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VBR V0 Bitrates close to 300 kbps
pdq
post Jul 6 2012, 21:10
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QUOTE (JJZolx @ Jul 6 2012, 15:45) *
Do you mean that the average bitrate per track ranged between 128 kbps and 224 kbps? I'd be surprised to see tracks ripped at -V0 averaging 128 kbps unless the audio on the track was very unusual.

It probably just means that the track is mono.
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[JAZ]
post Jul 6 2012, 21:30
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QUOTE (Degausser @ Jul 6 2012, 18:52) *
Guys, I'm just going to start ripping everything at 320 kbps instead, since many files are coming out in the high 200s. Space is not an issue, but I don't want to go lossless.

Thanks again for everyone who submitted suggestions and and gave input.



Isn't that an illogical way of thinking? "Since I get higher bitrate that i expected, I will use the highest bitrate possible". It is not a bug. It is an intended behaviour precisely to reduce the gap between 320kbps CBR and previous -V0.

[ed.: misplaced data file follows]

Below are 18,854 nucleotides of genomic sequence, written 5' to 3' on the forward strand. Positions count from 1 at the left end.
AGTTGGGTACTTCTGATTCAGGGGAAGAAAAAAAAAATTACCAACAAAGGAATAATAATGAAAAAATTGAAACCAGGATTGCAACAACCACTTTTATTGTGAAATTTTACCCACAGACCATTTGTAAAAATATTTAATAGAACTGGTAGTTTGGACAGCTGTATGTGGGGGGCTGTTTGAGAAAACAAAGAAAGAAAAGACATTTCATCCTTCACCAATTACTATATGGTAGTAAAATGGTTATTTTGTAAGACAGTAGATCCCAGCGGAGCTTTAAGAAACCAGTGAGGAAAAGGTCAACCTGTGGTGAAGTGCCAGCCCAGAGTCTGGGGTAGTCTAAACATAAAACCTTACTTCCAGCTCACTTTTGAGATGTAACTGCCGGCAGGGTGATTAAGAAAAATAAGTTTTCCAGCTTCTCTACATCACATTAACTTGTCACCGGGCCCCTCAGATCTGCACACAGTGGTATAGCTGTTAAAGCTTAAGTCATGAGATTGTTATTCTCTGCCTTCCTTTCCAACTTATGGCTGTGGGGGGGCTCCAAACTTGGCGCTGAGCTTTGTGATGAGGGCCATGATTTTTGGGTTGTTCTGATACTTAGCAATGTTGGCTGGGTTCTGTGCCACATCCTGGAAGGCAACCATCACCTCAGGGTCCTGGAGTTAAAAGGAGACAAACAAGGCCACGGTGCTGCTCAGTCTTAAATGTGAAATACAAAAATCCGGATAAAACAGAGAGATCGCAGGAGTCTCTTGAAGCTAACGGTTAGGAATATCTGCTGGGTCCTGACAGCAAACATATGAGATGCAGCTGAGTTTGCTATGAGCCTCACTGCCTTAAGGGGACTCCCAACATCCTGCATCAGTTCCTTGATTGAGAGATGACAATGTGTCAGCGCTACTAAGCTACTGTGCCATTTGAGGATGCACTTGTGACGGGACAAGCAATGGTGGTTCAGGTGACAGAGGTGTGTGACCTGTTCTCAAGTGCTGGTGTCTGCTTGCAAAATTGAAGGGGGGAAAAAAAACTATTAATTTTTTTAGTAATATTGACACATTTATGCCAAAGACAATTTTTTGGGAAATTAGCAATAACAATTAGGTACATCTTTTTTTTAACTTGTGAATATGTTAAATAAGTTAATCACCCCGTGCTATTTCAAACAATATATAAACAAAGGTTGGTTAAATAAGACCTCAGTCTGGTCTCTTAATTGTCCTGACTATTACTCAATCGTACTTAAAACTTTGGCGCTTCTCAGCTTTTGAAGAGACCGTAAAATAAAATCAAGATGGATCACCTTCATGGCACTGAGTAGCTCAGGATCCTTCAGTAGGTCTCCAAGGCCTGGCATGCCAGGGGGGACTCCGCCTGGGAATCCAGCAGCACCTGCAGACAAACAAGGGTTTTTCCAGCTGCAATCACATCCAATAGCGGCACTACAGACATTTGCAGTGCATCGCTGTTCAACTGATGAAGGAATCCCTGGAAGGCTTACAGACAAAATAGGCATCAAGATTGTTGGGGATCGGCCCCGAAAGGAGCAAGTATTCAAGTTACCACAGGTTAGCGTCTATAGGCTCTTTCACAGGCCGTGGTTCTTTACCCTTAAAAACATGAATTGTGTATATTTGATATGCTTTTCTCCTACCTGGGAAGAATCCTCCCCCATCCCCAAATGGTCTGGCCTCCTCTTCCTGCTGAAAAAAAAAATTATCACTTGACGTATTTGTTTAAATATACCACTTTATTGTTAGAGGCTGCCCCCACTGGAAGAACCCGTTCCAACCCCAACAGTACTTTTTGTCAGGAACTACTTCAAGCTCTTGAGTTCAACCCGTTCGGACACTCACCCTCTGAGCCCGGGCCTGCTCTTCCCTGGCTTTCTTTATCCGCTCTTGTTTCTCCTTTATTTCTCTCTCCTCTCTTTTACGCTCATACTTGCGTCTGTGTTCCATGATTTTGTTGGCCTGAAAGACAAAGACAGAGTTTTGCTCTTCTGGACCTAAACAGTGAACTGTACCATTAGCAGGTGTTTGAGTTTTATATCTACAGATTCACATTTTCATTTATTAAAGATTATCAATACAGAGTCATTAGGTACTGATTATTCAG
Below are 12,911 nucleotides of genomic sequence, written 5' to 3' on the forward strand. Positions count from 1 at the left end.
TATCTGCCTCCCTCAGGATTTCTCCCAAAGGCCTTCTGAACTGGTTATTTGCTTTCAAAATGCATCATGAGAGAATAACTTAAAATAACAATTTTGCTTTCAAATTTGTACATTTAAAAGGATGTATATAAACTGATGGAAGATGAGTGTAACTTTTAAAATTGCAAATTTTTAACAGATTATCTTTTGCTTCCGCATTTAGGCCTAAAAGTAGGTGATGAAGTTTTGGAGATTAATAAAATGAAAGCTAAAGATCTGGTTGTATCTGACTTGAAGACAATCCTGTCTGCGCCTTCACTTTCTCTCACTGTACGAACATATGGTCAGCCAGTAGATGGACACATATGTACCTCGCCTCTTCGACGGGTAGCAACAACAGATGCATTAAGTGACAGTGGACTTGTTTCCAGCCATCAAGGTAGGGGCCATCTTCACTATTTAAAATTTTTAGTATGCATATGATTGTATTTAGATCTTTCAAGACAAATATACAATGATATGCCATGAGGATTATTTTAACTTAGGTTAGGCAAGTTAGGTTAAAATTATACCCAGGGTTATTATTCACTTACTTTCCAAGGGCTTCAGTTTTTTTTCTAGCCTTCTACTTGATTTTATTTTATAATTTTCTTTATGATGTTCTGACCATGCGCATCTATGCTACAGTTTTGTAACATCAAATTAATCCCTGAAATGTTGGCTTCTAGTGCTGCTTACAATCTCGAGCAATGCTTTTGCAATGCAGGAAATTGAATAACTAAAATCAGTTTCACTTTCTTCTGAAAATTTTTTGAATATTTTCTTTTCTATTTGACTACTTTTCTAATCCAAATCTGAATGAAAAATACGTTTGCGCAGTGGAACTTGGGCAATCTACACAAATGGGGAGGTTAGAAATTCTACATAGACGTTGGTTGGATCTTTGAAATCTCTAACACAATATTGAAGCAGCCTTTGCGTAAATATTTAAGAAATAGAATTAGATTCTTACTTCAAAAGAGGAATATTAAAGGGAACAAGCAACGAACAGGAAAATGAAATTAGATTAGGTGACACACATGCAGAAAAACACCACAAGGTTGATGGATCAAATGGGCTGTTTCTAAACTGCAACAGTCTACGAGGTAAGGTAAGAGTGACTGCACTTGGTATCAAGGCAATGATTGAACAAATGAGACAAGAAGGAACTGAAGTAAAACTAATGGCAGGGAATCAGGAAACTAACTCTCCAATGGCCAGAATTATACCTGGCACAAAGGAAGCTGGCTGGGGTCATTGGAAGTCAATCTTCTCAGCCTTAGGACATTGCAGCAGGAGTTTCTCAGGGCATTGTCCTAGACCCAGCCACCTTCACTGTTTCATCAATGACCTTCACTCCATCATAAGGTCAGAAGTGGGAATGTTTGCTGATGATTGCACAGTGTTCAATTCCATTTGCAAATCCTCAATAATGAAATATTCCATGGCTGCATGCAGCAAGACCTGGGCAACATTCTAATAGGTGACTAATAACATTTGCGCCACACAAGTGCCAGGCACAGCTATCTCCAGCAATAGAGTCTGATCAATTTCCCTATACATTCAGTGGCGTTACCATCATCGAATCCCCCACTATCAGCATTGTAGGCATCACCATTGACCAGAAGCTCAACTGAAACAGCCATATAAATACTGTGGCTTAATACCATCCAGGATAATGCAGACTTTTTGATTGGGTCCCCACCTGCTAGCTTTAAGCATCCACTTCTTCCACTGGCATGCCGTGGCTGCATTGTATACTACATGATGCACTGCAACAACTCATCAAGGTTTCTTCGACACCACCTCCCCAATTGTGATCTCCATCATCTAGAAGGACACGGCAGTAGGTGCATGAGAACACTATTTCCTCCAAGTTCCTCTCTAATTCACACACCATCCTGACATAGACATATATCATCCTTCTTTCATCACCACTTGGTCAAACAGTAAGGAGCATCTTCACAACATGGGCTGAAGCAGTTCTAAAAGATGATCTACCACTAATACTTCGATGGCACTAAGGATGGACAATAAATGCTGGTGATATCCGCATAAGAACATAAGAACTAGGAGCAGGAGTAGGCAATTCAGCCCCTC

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soundping
post Jul 6 2012, 23:07
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QUOTE (pdq @ Jul 6 2012, 14:10) *
QUOTE (JJZolx @ Jul 6 2012, 15:45) *
Do you mean that the average bitrate per track ranged between 128 kbps and 224 kbps? I'd be surprised to see tracks ripped at -V0 averaging 128 kbps unless the audio on the track was very unusual.

It probably just means that the track is mono.

The CD says stereo but the tracks do sound like mono to me.

The CD is UPC: 018771937524
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[JAZ]
post Jul 7 2012, 11:05
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@soundping: CD Audio (Redbook standard) has one and only one format: LPCM, 16 bits, stereo, 44.1Khz .

That said, a mono signal can mean two things:
- a single channel stream
- a stream where all channels are (almost) equal (almost, if talking about sonically mono, not mathematically mono).

So, yes, a CD Audio can contain a stream where both channels are (amost) equal, and so considered mono.


And finally, due to the mechanism that both, lossless and many lossy codecs have, streams in which the channels are very similar, require less bitrate.
That's why pdq said that probably the track was mono.
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